AIAA-2004-6827-168 - AIAA 2004-6827 USAF Developmental Test...

Info iconThis preview shows pages 1–2. Sign up to view the full content.

View Full Document Right Arrow Icon
Vice President & Director of Research, Dr. James D. Trolinger, 2572 White Rd., Irvine, CA. 92614, AIAA Associate Fellow President, Dr. William C. Rose, P.O. Box 5146, Incline Village, NV, 89450, AIAA Associate Fellow 1 American Institute of Aeronautics and Astronautics TECHNIQUE FOR SIMULATING AND EVALUATING AERO-OPTICAL EFFECTS IN OPTICAL SYSTEMS J.D. Trolinger, MetroLaser, Inc., Irvine, CA W.C. Rose, Rose Engineering and Research, Inc., Reno, NV This paper describes a new computer model and code that was developed as a quick-look tool for augmenting CFD and experimental aero-optical investigations. The code exploits existing empirical and theoretical knowledge about turbulent shear and boundary layers, turbulence statistics, and relevant optical properties of turbulent flow. It is designed to simulate aero-optical effects on light propagating through various types of aerodynamic flow fields, exploiting the ability of computers to easily mimic random media. This enables optical propagation experiments through relevant types of random optical media to be performed quickly in the computer. The resultant aero-optics computational test simulator enables a systems or test designer to simulate and run aero-optical tests that will be useful for systems evaluations, comparisons, test planning, instrument set up, and data analysis and interpretation. In this paper we show how simple exercises and experiments performed with the simplest variant of the code provide interesting and useful answers relevant to aero-optical effects. I. Background Aero-optics is the science that deals with (usually unwanted) effects on an electromagnetic wavefront caused by aerodynamics 1 . These wavefront effects are caused by refractive index variations that occur in aerodynamic flow fields and distort the wavefront by delaying or advancing parts of it by differing amounts. For most gases, index-of-refraction fluctuations are proportional to the fluid density fluctuations through the Gladstone-Dale constant, which strongly depends upon gas type and weakly on temperature. In this discussion we will essentially speak of density variations and refractive index variations interchangeably. Refractive index variations in a turbulent flow can be the result of temperature gradients, pressure gradients, or non-uniform mixing of different gases, depending on the scenario and type of turbulence. Many types of optical systems (i.e., designators, rangers, LIDAR, laser communicators, directed energy weapons) receive or project light through an aerodynamic flow field, which effectively inserts an unwanted, time-varying, optical element into the system leading to loss of resolution, boresight error, tracking error, reduction in signal to noise, and reduced energy density on a target. The capability of almost all of these devices is deteriorated by aero-optical effects on the optical wavefront caused by flow features of the aircraft, such as shear and boundary layers. These problems have been observed in many flight and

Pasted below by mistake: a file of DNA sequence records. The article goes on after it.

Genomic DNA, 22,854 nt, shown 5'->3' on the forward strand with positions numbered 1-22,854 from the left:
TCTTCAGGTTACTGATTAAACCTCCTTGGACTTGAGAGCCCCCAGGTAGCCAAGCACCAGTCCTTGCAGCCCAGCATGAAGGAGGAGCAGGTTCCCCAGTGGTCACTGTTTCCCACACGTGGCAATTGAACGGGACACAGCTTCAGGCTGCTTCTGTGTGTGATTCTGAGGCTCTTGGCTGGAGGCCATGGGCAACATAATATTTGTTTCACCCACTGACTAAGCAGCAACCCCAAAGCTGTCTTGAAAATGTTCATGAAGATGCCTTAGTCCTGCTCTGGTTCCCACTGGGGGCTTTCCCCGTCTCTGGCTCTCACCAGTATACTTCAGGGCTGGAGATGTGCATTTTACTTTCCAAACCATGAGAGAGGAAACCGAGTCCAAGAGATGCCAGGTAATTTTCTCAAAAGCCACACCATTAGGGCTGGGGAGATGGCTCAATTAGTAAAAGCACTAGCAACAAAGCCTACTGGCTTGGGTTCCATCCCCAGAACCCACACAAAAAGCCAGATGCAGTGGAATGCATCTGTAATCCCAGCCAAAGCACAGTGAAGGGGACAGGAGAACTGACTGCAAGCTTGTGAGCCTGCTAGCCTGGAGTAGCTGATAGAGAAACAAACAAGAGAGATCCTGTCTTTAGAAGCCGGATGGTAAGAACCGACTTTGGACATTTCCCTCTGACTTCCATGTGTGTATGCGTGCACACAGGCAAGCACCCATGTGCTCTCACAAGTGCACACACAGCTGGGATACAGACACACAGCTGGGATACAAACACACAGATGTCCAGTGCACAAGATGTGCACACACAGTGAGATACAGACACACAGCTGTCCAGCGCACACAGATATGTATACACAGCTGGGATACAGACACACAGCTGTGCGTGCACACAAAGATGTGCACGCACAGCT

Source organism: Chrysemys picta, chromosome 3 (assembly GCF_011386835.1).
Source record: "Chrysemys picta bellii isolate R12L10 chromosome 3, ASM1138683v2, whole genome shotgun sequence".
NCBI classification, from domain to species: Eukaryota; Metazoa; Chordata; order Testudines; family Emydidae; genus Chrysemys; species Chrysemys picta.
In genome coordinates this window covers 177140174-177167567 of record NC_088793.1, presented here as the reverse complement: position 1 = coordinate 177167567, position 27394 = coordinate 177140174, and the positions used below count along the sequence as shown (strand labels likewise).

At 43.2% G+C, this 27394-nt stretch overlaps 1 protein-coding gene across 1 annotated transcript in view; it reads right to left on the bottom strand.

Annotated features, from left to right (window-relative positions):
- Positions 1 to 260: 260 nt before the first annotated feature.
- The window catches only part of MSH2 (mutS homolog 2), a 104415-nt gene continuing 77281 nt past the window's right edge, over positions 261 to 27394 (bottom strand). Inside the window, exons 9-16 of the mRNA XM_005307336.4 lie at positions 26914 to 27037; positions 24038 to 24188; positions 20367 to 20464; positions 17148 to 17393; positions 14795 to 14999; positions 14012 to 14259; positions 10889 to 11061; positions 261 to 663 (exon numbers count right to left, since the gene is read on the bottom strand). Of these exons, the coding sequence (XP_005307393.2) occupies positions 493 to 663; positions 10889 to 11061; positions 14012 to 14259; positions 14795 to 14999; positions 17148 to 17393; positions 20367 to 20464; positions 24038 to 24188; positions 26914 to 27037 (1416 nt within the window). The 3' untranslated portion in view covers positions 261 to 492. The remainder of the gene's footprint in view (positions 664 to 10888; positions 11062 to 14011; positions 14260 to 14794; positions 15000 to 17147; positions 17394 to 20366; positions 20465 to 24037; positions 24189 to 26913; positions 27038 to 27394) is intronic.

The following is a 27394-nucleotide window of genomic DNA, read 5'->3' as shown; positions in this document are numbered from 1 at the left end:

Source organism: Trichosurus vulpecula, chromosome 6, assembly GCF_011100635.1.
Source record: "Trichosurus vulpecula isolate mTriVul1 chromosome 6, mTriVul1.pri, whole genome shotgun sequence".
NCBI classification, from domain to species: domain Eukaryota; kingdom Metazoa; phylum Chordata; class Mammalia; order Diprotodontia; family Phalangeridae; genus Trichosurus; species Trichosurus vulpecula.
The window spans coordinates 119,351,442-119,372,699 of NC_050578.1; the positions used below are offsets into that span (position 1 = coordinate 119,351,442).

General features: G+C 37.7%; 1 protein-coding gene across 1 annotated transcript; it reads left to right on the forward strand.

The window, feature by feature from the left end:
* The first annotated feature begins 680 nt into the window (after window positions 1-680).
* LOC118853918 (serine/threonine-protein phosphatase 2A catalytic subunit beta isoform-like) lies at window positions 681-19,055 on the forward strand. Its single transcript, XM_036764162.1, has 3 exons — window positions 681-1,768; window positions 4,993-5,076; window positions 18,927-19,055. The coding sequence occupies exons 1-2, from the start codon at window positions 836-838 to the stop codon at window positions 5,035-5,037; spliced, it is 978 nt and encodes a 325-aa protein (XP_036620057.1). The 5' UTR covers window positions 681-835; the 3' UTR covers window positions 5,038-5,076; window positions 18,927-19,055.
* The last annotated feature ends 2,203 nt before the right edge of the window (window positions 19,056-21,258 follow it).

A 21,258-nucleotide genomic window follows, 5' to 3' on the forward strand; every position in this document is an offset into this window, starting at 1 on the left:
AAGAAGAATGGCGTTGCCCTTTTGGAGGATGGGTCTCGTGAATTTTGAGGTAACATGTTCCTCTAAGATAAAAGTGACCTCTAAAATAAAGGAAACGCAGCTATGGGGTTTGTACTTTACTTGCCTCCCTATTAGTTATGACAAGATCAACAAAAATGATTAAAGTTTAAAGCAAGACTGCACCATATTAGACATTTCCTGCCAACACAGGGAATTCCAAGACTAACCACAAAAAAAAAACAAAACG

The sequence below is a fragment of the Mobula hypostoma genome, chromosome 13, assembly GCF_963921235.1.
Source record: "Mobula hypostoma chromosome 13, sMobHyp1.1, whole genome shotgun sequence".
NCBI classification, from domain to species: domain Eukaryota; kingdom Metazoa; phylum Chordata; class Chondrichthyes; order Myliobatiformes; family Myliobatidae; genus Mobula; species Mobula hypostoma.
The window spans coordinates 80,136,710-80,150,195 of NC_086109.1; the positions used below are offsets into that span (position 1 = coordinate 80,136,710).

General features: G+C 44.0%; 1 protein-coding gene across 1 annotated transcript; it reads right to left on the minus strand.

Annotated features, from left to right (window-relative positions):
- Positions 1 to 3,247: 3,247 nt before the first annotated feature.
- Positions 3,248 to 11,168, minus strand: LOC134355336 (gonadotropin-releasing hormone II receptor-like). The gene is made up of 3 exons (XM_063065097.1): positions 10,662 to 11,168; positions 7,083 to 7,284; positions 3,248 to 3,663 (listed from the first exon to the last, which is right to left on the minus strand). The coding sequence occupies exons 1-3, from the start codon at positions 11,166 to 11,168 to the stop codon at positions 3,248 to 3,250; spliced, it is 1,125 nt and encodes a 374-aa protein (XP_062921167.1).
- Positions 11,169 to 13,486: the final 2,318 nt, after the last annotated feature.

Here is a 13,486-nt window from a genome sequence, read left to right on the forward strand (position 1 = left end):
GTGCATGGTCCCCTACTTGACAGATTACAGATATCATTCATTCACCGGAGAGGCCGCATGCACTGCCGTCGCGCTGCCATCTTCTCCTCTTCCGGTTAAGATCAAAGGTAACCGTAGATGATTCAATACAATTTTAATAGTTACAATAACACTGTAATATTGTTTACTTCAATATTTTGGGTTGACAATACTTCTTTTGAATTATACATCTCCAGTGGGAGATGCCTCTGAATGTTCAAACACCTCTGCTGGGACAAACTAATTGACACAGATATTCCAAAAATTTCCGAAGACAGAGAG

Background image of page 1

Info iconThis preview has intentionally blurred sections. Sign up to view the full version.

View Full DocumentRight Arrow Icon
Image of page 2
This is the end of the preview. Sign up to access the rest of the document.

This note was uploaded on 01/10/2012 for the course AFGC-UF 4001 taught by Professor Fielding during the Spring '11 term at Hawaii Pacific.

Page1 / 7

AIAA-2004-6827-168 - AIAA 2004-6827 USAF Developmental Test...

This preview shows document pages 1 - 2. Sign up to view the full document.

View Full Document Right Arrow Icon
Ask a homework question - tutors are online